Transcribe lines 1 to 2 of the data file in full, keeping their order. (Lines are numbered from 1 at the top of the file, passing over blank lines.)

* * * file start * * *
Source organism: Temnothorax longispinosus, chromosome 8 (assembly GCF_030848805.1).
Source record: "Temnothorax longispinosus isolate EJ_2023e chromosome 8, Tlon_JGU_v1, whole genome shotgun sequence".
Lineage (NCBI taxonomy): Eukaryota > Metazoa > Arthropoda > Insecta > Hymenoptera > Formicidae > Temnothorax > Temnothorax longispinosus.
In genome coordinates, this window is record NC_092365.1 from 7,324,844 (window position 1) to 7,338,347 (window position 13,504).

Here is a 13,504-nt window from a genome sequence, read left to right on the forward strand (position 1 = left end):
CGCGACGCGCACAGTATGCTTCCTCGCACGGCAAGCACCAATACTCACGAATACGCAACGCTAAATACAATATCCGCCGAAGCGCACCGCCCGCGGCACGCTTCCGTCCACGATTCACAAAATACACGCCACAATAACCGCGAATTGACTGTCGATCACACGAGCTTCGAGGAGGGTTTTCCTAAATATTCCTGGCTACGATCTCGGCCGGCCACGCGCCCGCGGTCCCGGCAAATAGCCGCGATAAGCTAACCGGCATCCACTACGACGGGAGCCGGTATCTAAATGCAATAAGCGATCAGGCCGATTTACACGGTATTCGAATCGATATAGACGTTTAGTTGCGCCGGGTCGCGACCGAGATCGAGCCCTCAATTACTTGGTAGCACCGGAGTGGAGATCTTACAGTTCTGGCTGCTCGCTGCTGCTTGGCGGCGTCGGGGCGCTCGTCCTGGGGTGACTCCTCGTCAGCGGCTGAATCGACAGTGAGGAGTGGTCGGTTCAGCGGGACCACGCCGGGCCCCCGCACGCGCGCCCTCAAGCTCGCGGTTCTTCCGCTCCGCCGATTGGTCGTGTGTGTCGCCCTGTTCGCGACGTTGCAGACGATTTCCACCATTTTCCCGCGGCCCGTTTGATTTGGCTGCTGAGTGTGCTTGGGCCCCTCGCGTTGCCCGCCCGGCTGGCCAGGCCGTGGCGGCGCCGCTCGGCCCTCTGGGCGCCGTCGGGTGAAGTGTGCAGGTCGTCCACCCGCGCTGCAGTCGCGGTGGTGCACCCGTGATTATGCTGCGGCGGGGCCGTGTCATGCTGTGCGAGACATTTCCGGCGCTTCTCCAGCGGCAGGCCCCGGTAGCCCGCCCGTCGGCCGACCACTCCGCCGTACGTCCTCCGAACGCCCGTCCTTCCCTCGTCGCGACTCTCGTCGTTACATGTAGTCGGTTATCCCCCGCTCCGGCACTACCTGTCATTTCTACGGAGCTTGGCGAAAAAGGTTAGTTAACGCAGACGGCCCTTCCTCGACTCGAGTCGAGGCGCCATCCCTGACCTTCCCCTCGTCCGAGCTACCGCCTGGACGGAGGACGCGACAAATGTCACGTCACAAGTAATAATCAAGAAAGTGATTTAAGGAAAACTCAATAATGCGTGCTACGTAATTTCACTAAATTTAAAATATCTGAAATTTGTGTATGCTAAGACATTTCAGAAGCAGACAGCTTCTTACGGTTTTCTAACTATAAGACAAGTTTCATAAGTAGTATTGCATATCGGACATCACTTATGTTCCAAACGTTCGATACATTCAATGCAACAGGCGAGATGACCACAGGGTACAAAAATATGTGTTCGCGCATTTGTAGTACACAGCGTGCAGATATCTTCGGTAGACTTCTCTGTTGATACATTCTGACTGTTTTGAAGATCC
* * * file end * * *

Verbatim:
Source organism: Temnothorax longispinosus, chromosome 8 (assembly GCF_030848805.1).
Source record: "Temnothorax longispinosus isolate EJ_2023e chromosome 8, Tlon_JGU_v1, whole genome shotgun sequence".